The battle rages on over how much taxpayer money should be used to fund huge end-of-career payouts for public workers' unused sick and vacation time.

The chairman of the State Senate Budget Committee is sponsoring a bill to cap the cash-outs. He calls it a compromise, but Governor Chris Christie calls it a joke.

Democratic Senator Paul Sarlo's legislation would cap the payouts at $7,500. He says Christie is blocking the bill over a relatively small difference that would end unlimited payouts for all future employees.

"This is a great Democratic argument; we must bribe people to come to work because if we don't they'll commit fraud in order not to come to work and we have no ability to be able to police that," explains Christie. "The people of New Jersey know that that is a complete pile of garbage."

The Governor thinks they are several ways to police it. He says, "If people start taking excessive sick leave then we start demanding, as we are allowed to under the law, notes from doctors. We perform investigations where we need to of people who we think are doing that kind of thing and we bring appropriate actions against whether they be employment actions or criminal actions against them."

Christie says, "Only a liberal Democrat could say that a $7,500 cap that leads to three-and-a-quarter billion dollars in additional expenses for state, county and local governments is a small amount of money…..Three-and-a-quarter billion dollars is not a small amount of money and it doesn't represent a compromise. It represents him (Sarlo) selling himself out to the public sector unions."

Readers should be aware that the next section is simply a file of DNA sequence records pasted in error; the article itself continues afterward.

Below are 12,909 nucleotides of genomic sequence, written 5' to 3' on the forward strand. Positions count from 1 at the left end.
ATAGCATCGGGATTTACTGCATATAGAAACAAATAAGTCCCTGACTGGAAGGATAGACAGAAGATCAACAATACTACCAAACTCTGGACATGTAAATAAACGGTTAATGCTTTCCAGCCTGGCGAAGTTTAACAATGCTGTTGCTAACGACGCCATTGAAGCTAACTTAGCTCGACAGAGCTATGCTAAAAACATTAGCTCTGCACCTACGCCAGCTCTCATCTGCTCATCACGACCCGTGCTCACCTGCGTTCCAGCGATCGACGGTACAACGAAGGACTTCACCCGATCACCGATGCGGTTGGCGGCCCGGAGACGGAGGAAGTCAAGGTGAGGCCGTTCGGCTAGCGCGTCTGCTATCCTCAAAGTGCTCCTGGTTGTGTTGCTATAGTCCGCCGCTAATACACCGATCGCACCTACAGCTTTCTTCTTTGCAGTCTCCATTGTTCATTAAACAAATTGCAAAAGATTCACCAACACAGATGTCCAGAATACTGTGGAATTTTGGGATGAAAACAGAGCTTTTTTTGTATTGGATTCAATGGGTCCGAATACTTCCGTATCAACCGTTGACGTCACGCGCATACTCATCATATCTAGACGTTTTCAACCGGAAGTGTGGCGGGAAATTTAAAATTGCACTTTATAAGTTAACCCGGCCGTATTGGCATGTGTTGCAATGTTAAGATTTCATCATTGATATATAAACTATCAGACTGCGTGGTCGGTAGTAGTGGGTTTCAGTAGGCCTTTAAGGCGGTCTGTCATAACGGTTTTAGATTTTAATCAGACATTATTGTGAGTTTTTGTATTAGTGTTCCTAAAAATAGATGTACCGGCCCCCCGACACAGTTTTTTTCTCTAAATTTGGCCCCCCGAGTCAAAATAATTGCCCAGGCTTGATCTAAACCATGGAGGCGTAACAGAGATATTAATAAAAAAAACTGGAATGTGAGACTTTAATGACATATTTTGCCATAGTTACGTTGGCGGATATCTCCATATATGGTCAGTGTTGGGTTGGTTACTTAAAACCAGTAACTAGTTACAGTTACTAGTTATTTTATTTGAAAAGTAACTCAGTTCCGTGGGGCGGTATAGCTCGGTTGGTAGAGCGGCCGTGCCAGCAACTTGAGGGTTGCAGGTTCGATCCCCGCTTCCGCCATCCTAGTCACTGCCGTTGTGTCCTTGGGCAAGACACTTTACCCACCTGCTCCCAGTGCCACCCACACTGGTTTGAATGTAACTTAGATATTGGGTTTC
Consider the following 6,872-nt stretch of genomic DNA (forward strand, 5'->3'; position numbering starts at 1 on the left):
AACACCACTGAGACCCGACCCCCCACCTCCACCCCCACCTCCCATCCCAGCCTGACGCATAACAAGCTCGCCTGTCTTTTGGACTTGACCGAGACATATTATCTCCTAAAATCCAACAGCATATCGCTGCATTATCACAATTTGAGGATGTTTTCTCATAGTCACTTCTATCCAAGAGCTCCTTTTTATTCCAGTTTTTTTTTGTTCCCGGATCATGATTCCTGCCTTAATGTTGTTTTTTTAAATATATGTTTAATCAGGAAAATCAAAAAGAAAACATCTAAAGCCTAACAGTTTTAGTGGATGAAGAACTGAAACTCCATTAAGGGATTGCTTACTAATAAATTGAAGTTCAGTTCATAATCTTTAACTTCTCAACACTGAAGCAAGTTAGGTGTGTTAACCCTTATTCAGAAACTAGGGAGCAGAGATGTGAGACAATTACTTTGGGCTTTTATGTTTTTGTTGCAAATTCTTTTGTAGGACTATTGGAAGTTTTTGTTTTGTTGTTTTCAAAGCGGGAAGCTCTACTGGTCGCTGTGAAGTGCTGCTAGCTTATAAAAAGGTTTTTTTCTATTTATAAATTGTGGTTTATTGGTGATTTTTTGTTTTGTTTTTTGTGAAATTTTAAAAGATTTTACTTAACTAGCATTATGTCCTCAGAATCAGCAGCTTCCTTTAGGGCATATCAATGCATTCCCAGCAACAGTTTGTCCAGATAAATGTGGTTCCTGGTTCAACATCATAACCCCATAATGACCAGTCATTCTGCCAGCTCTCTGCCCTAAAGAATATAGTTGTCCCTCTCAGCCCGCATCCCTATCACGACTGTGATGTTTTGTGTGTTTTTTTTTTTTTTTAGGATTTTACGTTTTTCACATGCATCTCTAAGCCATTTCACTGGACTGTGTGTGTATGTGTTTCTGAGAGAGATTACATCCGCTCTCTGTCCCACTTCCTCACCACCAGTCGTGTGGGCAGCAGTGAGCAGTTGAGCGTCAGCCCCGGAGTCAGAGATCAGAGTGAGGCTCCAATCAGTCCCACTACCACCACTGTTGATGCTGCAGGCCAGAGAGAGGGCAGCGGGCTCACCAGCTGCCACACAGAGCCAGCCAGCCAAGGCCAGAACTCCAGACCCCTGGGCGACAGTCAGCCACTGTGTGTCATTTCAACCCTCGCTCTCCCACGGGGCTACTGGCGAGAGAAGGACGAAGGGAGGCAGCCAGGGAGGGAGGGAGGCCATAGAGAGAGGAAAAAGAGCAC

Sarlo's bill would end the huge six-figure payouts that are doled out to some retiring public employees and the Senator thinks his measure would discourage public workers from using up all of their sick time every single year, but those arguments aren't resonating with Christie.

The Governor says, "Let's just get down to it, okay? Zero should mean zero and I don't see myself compromising on this……Everybody understands that sick leave should be when you're sick and their argument is; Well, people may use it otherwise in a fraudulent way therefore we have to pay them not to commit fraud."

For weeks, Christie has been hammering Democrats for not eliminating the payouts completely. Last week he pointed out that the current system is "another benefit that's given to public sector employees that they've come to count on, but that we simply can no longer afford to demand from the highest burdened taxpayers in America…I thought this would be a relatively easy and uncontroversial part of the toolkit.

This should be easy. It makes no sense…I'm really calling on the Legislature- let's get this done during the lame duck session. This is a clean-up item. Let's finish it. Let's clear the page on this. Let's get to the work of doing the right thing."